AT THE ZOO
San Diego Zoo Global has had cockatoos of various types since our earliest days in the 1920s. In the 1930s, a sulphur-crested cockatoo named Cocky was so tame that the Zoo loaned him to invalids, especially children who were confined to bed for long periods. He would talk for anyone and would permit anyone to handle him. Another cockatoo character from the ‘30s was Jim, a bare-eyed cockatoo. A former pet, Jim was housed in the Zoo’s lunchroom, where he’d greet customers with his astonishing vocabulary of sentences. Following in Jim’s footsteps was King Tut, a salmon-crested or Moluccan cockatoo and our official greeter on the Zoo’s front plaza from 1951 to 1989. A born “ham," King Tut gave a much-acclaimed performance in a local theater’s production of “Sabrina Fair” in 1955. A bronze statue of him was placed in his favorite perching spot near the Zoo’s flamingo exhibit!
Today, the San Diego Zoo and San Diego Zoo Safari Park are home to a variety of cockatoo species. Some serve as animal ambassadors in shows and in close-up animal presentations to our guests. They also make appearances at nursing homes and on television. Two rose-breasted cockatoos or galahs can be seen in the animal ambassador area at the new Walkabout Australia experience at the Safari Park. Palm cockatoos can be admired in the Zoo’s Australian Outback habitat. Come say “G-day!”
Cockatoos are admired for their intelligence, but being smart can sometimes get them into trouble. They learn quickly to take handouts from humans and love to raid bird feeders. If their food sources dry up, they can and will destroy wood decking and paneling on houses, and are even known to strip the rubber seals off street lights.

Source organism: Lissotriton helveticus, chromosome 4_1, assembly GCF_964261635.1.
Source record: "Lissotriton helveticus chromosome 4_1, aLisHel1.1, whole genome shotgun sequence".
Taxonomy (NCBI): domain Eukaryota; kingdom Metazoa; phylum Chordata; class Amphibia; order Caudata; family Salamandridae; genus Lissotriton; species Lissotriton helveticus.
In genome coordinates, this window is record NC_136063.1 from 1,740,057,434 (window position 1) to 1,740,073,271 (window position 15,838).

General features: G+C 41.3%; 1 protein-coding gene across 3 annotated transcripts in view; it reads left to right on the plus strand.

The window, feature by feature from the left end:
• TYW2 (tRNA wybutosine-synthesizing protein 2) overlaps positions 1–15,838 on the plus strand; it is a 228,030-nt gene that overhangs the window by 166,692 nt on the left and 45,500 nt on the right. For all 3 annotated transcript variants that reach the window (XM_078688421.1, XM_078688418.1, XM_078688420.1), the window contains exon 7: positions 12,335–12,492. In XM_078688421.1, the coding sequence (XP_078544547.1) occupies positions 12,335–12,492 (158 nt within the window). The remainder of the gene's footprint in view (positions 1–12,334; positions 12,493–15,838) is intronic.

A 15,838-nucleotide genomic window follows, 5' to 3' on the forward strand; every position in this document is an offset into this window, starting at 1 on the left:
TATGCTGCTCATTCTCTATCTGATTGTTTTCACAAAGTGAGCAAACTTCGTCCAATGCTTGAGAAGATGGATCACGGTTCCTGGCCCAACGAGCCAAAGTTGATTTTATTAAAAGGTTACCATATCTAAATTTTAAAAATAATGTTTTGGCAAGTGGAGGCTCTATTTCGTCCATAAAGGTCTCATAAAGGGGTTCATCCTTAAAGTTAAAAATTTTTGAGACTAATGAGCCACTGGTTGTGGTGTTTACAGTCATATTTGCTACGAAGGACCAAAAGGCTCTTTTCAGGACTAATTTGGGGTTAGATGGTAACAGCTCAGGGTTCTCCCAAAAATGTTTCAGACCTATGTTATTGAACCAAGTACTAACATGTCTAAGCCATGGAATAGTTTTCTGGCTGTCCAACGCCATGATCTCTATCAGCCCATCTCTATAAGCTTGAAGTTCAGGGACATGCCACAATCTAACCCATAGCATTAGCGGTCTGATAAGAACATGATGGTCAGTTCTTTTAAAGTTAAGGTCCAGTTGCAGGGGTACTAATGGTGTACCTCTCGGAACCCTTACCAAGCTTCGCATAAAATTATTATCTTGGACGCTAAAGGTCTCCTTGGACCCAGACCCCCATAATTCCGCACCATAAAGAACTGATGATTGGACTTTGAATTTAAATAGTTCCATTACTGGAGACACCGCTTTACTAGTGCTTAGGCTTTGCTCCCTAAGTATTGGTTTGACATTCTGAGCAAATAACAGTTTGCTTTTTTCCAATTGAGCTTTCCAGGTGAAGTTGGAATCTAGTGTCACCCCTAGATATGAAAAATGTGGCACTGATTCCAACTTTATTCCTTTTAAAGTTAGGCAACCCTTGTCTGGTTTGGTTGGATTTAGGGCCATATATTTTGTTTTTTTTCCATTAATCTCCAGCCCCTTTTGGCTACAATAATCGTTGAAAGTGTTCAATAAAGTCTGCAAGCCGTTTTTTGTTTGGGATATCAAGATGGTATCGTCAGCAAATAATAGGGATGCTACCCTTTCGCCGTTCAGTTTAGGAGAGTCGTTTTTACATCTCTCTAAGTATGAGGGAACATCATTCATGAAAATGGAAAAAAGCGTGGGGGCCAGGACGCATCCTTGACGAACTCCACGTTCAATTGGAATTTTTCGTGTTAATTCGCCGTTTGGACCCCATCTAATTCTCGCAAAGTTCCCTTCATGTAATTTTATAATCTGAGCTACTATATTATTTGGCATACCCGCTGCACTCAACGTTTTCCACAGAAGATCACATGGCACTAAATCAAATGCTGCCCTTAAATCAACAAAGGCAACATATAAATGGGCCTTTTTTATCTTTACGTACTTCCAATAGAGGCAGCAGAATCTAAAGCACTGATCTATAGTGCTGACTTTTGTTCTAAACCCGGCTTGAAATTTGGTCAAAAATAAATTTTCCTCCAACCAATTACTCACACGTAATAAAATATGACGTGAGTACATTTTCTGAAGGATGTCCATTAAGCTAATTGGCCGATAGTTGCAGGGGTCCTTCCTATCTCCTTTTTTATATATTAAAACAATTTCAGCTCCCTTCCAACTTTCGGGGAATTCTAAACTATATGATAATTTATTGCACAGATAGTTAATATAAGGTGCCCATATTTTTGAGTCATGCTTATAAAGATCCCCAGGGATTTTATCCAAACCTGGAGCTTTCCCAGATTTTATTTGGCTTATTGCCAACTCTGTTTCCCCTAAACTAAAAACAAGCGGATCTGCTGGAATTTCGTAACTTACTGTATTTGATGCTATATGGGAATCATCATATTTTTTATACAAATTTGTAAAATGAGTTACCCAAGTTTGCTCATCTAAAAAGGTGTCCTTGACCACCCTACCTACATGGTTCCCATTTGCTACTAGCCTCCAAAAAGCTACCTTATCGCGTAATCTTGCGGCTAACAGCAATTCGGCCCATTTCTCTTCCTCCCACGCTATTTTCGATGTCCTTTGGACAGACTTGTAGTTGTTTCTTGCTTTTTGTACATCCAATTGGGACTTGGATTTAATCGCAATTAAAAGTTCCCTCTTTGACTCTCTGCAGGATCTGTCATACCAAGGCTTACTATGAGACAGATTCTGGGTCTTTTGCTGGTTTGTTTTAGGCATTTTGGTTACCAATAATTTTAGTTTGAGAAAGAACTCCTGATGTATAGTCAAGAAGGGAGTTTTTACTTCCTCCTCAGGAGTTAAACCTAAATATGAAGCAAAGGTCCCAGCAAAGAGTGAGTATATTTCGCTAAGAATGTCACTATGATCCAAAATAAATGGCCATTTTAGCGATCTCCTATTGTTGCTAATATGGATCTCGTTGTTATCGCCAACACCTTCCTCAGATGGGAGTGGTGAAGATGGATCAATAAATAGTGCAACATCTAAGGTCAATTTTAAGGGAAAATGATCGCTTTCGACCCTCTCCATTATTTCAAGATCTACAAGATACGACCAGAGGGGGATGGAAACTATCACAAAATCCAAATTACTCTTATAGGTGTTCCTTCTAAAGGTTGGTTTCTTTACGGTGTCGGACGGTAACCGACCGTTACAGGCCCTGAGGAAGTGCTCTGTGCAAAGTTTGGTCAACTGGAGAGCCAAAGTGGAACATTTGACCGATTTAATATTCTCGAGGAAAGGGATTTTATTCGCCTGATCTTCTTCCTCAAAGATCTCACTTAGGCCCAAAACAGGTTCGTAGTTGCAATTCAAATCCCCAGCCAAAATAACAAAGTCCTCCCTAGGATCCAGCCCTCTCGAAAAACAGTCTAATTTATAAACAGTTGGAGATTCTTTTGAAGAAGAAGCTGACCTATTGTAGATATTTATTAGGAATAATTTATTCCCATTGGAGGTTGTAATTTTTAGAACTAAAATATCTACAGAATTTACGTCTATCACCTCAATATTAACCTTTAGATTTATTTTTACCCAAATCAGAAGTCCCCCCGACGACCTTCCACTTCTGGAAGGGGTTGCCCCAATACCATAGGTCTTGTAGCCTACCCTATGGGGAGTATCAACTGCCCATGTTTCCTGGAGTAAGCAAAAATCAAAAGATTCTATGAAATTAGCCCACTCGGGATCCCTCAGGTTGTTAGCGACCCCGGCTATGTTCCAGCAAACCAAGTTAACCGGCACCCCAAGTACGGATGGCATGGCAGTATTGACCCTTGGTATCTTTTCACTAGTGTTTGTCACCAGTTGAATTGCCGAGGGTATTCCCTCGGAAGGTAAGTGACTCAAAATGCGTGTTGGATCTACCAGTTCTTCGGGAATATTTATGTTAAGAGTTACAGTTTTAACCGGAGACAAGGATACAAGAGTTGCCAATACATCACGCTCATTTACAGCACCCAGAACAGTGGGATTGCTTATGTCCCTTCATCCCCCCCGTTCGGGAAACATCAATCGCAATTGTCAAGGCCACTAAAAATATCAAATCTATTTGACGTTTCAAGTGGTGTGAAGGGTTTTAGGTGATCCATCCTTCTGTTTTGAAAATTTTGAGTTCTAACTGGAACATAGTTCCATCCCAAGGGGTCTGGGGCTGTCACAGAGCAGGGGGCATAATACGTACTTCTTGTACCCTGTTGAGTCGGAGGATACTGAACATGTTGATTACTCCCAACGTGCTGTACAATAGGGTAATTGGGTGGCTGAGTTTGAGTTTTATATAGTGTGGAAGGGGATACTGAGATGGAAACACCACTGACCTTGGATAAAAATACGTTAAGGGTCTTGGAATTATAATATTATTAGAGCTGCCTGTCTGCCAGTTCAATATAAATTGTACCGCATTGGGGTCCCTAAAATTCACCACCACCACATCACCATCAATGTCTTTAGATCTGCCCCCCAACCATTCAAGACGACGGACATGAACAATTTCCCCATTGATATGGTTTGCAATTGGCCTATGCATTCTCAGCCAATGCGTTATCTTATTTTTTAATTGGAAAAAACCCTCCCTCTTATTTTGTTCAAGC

They became popular pets in the 1970s, due in part to a triton cockatoo Cacatua galerita triton having a role in the TV show Baretta, which led to a sudden and dramatic decrease in their numbers in the wild. In fact, certain Indonesian cockatoo species are thought to be extinct in the wild because of trapping for the pet trade. The Philippine cockatoo Cacatua haematuropygia and yellow-crested cockatoo Cacatua suphurea are at critical risk.
Trees that are “just right” for palm cockatoos Probosciger aterrimus to nest in are usually around 100 years old and may be scarce, especially after humans alter the habitat. Logging, mining, and land clearing for agriculture and development purposes have left glaring scars on the forests palm cockatoos inhabit in New Guinea. Breeding these birds in managed care is helping to keep the gene pool active and diverse—a hedge against extinction.
You can help us bring cockatoos back from the brink by supporting the San Diego Zoo Global Wildlife Conservancy. Together we can save and protect wildlife around the globe.